Scattered sunlight from interplanetary dust particles, mostly produced by comets and asteroids, orbiting the Sun are visible at dusk or dawn as the Zodiacal Cloud. Impacts onto the space-exposed surfaces of Earth-orbiting satellites indicate that, in the current era, thousands of tons of interplanetary dust enters the Earth’s atmosphere every year. Some particles vaporize forming meteors while others survive atmospheric deceleration and settle to the surface of the Earth. NASA has collected interplanetary dust particles from the Earth’s stratosphere using high-altitude aircraft since the mid-1970s. Detailed characterization of these particles shows that some are unique samples of Solar System and presolar material, never affected by the aqueous and thermal processing that overprints the record of formation from the Solar Protoplanetary Disk in the meteorites. These particles preserve the record of grain and dust formation from the disk. This record suggests that many of the crystalline minerals, dominated by crystalline silicates (olivine and pyroxene) and Fe-sulfides, condensed from gas in the inner Solar System and were then transported outward to the colder outer Solar System where carbon-bearing ices condensed on the surfaces of the grains. Irradiation by solar ultraviolet light and cosmic rays produced thin organic coatings on the grain surfaces that likely aided in grain sticking, forming the first dust particles of the Solar System. This continuous, planet-wide rain of interplanetary dust particles can be monitored by the accumulation of 3He, implanted into the interplanetary dust particles by the Solar Wind while they were in space, in oceanic sediments. The interplanetary dust, which is rich in organic carbon, may have contributed important pre-biotic organic matter important to the development of life to the surface of the early Earth.
George J. Flynn
N. Achilleos, L. C. Ray, and J. N. Yates
The process of magnetosphere-ionosphere coupling involves the transport of vast quantities of energy and momentum between a magnetized planet and its space environment, or magnetosphere. This transport involves extended, global sheets of electrical current, which flows along magnetic field lines. Some of the charged particles, which carry this current rain down onto the planet’s upper atmosphere and excite aurorae–beautiful displays of light close to the magnetic poles, which are an important signature of the physics of the coupling process. The Earth, Jupiter, and Saturn all have magnetospheres, but the detailed physical origin of their auroral emissions differs from planet to planet. The Earth’s aurora is principally driven by the interaction of its magnetosphere with the upstream solar wind—a flow of plasma continually emanating from the Sun. This interaction imposes a particular pattern of flow on the plasma within the magnetosphere, which in turn determines the morphology and intensity of the currents and aurorae. Jupiter, on the other hand, is a giant rapid rotator, whose main auroral oval is thought to arise from the transport of angular momentum between the upper atmosphere and the rotating, disc-like plasma in the magnetosphere. Saturn exhibits auroral behavior consistent with a solar wind–related mechanism, but there is also regular variability in Saturn’s auroral emissions, which is consistent with rotating current systems that transport energy between the magnetospheric plasma and localized vortices of flow in the upper atmosphere/ionosphere.
The Martian ionosphere is a plasma embedded within the neutral upper atmosphere of the planet. Its main source is the ionization of the CO2-dominated Martian mesosphere and thermosphere by energetic EUV solar radiation. The ionosphere of Mars is subject to an important variability induced by changes in its forcing mechanisms (e.g., the UV solar flux) and by variations in the neutral atmosphere (e.g., the presence of global dust storms, atmospheric waves and tides, changes in atmospheric composition, etc.). Its vertical structure is dominated by a maximum in electron concentration at altitude about 120–140 km, coincident with the peak of the ionization rate. Below, there is a secondary peak produced by solar X-rays and photoelectron-impact ionization. A sporadic third layer, possibly of meteoric origin, has been also detected below. The most abundant ion in the Martian ionosphere is O2 +, although O+ can become more abundant in the upper ionospheric layers. While below about 180–200 km the Martian ionosphere is dominated by photochemical processes, above those altitudes the dynamics of the plasma becomes more important. The ionosphere is also an important source of escaping particles via processes such as dissociative recombination of ions or ion pickup. So, characterization of the ionosphere provides or can provide information about such disparate systems and processes as solar radiation reaching the planet, the neutral atmosphere, meteoric influx, atmospheric escape to space, or the interaction of the planet with the solar wind. It is thus not surprising that the interest about this region dates from the beginning of the space era. From the first measurements provided by the Mariner 4 mission in the 1960s to observations by the Mars Express and MAVEN orbiters in the 2010s, our knowledge of this atmospheric region is the consequence of the accumulation of more than 50 years of discontinuous measurements by different space missions. Numerical simulations by computational models able to simulate the processes that shape the ionosphere have also been commonly employed to obtain information about this region, to provide an interpretation of the observations and to fill their gaps. As a result, at the end of the 2010s the Martian ionosphere was the best known one after that of the Earth. However, there are still areas for which our knowledge is far from being complete. Examples are the details and balance of the mechanisms populating the nightside ionosphere, the origin and variability of the lower ionospheric peak, and the precise mechanisms shaping the topside ionosphere.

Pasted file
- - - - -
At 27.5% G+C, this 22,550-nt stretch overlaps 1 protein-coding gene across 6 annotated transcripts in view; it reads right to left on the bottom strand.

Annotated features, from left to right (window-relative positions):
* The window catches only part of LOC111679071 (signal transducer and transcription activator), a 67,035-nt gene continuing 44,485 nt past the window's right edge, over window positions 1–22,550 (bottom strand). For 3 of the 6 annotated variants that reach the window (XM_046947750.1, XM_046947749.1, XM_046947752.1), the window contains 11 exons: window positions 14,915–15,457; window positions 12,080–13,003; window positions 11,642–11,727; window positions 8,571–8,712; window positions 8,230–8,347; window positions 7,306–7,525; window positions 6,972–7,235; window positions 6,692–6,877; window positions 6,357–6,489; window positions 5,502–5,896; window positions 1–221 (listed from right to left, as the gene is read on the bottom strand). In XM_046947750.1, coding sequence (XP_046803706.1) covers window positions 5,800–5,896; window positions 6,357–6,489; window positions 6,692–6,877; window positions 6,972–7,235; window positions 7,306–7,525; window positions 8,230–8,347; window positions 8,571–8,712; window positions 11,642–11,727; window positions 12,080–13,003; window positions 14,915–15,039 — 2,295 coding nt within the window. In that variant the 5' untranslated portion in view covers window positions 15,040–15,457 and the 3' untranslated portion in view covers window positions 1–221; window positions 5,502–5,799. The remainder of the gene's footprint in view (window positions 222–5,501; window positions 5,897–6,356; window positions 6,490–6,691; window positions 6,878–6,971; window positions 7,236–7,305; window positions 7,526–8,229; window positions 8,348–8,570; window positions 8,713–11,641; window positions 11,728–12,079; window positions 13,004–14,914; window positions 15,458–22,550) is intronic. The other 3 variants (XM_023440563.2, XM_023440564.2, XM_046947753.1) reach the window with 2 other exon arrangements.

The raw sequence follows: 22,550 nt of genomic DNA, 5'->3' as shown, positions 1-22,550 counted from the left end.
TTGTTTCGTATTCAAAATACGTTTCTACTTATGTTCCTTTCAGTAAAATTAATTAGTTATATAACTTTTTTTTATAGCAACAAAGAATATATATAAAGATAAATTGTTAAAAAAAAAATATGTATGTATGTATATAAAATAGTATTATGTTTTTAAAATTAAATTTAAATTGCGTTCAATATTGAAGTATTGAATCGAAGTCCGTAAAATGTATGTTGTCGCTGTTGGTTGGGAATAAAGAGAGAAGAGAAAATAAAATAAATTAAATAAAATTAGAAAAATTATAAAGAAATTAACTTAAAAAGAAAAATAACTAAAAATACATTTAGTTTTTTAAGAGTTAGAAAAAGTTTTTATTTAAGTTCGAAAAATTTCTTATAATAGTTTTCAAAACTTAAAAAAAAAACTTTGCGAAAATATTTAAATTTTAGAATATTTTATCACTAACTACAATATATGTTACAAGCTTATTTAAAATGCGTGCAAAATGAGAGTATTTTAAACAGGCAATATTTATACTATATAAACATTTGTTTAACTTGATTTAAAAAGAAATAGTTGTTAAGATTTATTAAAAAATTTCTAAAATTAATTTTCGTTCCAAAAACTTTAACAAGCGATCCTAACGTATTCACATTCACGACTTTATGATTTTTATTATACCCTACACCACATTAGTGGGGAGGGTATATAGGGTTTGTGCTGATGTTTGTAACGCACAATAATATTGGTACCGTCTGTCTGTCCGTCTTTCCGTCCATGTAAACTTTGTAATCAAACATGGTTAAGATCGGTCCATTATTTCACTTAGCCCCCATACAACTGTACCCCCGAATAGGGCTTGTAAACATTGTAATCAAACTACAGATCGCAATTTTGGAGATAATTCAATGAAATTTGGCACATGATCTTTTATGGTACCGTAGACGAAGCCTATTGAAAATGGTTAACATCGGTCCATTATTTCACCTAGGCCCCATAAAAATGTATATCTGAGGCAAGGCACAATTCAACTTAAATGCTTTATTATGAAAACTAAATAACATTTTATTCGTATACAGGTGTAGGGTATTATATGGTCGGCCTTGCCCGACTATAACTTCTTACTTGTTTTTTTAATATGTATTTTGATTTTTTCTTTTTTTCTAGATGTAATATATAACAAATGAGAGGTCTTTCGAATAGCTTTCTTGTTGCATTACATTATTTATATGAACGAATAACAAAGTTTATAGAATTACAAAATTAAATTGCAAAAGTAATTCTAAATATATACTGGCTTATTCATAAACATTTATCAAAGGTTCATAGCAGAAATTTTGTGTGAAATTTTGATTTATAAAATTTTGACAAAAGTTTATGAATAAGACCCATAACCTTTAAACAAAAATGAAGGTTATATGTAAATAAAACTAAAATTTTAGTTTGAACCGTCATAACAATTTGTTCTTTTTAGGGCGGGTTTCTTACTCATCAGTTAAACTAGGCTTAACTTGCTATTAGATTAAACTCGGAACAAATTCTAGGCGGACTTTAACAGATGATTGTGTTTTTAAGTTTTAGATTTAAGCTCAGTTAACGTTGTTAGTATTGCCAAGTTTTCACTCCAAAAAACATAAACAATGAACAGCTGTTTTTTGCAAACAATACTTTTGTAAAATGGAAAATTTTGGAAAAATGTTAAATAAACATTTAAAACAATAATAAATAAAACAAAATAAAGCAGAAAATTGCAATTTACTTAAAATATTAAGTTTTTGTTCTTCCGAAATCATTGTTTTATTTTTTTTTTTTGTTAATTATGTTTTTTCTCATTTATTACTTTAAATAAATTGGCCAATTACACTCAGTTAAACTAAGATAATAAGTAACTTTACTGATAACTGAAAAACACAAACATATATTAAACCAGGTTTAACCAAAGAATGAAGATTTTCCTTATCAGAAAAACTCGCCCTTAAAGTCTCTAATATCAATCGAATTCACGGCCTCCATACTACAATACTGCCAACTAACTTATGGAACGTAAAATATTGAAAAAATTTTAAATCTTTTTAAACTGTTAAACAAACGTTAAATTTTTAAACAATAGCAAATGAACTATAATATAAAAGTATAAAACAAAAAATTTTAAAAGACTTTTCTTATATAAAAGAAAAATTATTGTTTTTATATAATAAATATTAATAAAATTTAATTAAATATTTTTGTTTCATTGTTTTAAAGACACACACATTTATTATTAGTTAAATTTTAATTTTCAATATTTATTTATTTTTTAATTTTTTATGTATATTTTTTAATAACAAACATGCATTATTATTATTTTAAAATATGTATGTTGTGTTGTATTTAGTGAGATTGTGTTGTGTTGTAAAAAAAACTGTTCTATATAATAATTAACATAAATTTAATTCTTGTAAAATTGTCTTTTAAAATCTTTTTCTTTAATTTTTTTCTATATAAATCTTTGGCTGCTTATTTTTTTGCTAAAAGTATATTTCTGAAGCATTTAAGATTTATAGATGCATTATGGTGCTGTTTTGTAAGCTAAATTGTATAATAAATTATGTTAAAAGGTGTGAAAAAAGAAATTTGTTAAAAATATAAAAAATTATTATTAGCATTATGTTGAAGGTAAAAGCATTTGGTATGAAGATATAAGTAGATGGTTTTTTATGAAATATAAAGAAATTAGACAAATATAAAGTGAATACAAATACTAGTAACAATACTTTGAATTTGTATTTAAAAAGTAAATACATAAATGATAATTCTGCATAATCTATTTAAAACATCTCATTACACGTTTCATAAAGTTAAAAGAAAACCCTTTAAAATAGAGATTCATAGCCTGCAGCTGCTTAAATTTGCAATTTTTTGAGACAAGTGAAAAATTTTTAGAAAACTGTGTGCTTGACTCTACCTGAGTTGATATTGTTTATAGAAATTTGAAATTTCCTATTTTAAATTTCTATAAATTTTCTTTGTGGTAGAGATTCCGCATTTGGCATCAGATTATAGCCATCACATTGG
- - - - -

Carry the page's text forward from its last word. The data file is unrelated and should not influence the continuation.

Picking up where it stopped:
Robert M. Haberle
The climate of Mars has evolved over time. Early in its history, between 3.7 and 4.1 billion years ago, the climate was warmer and wetter and the atmosphere thicker than it is today. Erosion rates were higher than today, and liquid water flowed on the planet’s surface, carving valley networks, filling lakes, creating deltas, and weathering rocks. This implies runoff and suggests rainfall and/or snowmelt. Oceans may have existed. Over time, the atmosphere thinned, erosion rates declined, water activity ceased, and cooler and drier conditions prevailed. Ice became the dominate form of surface water. Yet the climate continued to evolve, driven now by large variations in Mars’ orbit parameters. Beating in rhythm with these variations, surface ice has been repeatedly mobilized and moved around the planet, glaciers have advanced and retreated, dust storms and polar caps have come and gone, and the atmosphere has collapsed and re-inflated many times. The layered terrains that now characterize both polar regions are telltale signatures of this cyclical behavior and owe their existence to modulations of the seasonal cycles of dust, water, and CO2. Contrary to the early images from the Mariner flybys of the 1960s, Mars is and has been a dynamically active planet whose surface has been partly shaped through its interaction with a changing atmosphere and climate system.